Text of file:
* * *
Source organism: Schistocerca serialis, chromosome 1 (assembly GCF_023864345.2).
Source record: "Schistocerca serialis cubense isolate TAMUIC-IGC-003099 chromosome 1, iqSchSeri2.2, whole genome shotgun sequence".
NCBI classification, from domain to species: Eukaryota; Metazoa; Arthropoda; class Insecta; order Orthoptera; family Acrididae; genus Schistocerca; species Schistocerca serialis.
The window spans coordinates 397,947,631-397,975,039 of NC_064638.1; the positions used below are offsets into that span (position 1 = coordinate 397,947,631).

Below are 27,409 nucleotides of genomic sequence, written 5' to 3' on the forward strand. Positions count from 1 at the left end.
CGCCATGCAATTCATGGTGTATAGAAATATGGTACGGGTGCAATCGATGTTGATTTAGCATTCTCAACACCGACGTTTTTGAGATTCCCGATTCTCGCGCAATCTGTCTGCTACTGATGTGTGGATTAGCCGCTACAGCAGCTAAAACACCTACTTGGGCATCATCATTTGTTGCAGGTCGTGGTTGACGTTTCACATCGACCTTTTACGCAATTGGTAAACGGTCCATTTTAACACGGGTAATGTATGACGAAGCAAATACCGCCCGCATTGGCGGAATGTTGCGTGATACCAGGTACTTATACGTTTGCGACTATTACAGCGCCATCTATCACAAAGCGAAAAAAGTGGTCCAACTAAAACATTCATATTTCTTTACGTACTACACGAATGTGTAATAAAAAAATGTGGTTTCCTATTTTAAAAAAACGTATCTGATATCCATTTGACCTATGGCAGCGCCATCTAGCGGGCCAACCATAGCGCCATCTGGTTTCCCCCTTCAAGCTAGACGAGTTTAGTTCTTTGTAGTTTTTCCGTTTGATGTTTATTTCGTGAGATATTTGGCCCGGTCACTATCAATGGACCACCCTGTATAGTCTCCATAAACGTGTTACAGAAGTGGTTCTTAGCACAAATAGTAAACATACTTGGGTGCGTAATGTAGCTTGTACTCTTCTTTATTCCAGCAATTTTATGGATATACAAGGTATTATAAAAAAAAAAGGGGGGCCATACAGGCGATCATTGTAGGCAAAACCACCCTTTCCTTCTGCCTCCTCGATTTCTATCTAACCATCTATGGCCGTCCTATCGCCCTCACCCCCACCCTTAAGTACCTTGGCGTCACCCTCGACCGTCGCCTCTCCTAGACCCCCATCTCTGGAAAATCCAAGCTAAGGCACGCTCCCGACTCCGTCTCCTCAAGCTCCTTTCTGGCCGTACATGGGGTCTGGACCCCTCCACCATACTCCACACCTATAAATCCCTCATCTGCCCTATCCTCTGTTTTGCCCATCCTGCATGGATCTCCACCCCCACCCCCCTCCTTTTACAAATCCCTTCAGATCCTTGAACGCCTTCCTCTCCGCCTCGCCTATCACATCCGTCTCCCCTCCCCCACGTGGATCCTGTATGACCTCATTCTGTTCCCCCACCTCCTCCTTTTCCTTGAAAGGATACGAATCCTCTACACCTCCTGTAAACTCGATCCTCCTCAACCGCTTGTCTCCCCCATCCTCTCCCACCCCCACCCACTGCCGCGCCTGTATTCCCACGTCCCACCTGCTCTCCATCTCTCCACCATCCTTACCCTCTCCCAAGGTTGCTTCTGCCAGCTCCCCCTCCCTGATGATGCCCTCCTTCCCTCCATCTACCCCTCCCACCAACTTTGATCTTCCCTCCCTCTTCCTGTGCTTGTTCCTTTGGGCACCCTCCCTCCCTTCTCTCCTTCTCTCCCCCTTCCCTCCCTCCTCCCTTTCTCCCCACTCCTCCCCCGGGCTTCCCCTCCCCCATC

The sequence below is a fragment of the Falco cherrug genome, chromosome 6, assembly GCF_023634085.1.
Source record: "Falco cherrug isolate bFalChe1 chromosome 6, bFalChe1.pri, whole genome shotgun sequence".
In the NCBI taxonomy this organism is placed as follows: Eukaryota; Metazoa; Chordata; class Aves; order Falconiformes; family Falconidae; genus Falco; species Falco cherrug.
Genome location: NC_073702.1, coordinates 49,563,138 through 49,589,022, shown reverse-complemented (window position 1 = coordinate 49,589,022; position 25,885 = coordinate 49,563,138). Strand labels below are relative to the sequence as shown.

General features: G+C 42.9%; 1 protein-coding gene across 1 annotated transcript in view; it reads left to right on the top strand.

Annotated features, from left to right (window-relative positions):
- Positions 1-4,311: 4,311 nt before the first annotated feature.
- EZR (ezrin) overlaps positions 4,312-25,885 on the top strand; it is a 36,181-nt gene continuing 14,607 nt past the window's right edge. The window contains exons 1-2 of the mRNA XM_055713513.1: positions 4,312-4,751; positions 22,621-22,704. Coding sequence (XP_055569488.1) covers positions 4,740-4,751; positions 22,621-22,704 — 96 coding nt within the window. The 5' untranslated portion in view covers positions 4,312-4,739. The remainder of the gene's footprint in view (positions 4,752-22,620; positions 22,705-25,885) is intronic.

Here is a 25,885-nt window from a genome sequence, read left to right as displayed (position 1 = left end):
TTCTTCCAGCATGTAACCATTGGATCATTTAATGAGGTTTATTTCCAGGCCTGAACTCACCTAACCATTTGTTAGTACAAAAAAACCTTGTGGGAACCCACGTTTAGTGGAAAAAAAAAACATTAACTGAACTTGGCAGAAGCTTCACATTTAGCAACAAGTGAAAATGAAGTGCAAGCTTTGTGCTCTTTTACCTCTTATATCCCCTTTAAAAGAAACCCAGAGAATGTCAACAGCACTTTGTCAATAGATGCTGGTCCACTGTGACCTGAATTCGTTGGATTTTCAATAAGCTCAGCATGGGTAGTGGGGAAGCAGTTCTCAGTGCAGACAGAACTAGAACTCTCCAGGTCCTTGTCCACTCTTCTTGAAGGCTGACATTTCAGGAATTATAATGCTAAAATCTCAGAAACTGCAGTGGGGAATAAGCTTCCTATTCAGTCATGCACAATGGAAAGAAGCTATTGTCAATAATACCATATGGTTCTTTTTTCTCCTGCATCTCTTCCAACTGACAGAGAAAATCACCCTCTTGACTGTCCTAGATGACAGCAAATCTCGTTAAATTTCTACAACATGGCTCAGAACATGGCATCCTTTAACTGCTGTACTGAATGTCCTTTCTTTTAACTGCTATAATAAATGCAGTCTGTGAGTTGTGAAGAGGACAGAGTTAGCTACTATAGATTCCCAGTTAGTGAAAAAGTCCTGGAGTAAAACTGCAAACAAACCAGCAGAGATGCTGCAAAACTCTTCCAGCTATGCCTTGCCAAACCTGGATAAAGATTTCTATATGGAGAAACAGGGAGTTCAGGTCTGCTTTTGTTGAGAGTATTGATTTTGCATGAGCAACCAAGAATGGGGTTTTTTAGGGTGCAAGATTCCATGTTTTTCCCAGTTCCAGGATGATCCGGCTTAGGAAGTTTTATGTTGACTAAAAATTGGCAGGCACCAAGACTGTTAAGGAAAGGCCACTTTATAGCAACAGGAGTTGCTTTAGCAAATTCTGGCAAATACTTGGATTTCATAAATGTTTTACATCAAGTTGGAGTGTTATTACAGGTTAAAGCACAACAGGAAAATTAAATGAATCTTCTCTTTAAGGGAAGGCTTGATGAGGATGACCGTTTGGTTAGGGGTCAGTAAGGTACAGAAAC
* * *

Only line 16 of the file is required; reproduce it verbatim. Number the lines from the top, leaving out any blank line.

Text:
TTCTTCCAGCATGTAACCATTGGATCATTTAATGAGGTTTATTTCCAGGCCTGAACTCACCTAACCATTTGTTAGTACAAAAAAACCTTGTGGGAACCCACGTTTAGTGGAAAAAAAAAACATTAACTGAACTTGGCAGAAGCTTCACATTTAGCAACAAGTGAAAATGAAGTGCAAGCTTTGTGCTCTTTTACCTCTTATATCCCCTTTAAAAGAAACCCAGAGAATGTCAACAGCACTTTGTCAATAGATGCTGGTCCACTGTGACCTGAATTCGTTGGATTTTCAATAAGCTCAGCATGGGTAGTGGGGAAGCAGTTCTCAGTGCAGACAGAACTAGAACTCTCCAGGTCCTTGTCCACTCTTCTTGAAGGCTGACATTTCAGGAATTATAATGCTAAAATCTCAGAAACTGCAGTGGGGAATAAGCTTCCTATTCAGTCATGCACAATGGAAAGAAGCTATTGTCAATAATACCATATGGTTCTTTTTTCTCCTGCATCTCTTCCAACTGACAGAGAAAATCACCCTCTTGACTGTCCTAGATGACAGCAAATCTCGTTAAATTTCTACAACATGGCTCAGAACATGGCATCCTTTAACTGCTGTACTGAATGTCCTTTCTTTTAACTGCTATAATAAATGCAGTCTGTGAGTTGTGAAGAGGACAGAGTTAGCTACTATAGATTCCCAGTTAGTGAAAAAGTCCTGGAGTAAAACTGCAAACAAACCAGCAGAGATGCTGCAAAACTCTTCCAGCTATGCCTTGCCAAACCTGGATAAAGATTTCTATATGGAGAAACAGGGAGTTCAGGTCTGCTTTTGTTGAGAGTATTGATTTTGCATGAGCAACCAAGAATGGGGTTTTTTAGGGTGCAAGATTCCATGTTTTTCCCAGTTCCAGGATGATCCGGCTTAGGAAGTTTTATGTTGACTAAAAATTGGCAGGCACCAAGACTGTTAAGGAAAGGCCACTTTATAGCAACAGGAGTTGCTTTAGCAAATTCTGGCAAATACTTGGATTTCATAAATGTTTTACATCAAGTTGGAGTGTTATTACAGGTTAAAGCACAACAGGAAAATTAAATGAATCTTCTCTTTAAGGGAAGGCTTGATGAGGATGACCGTTTGGTTAGGGGTCAGTAAGGTACAGAAAC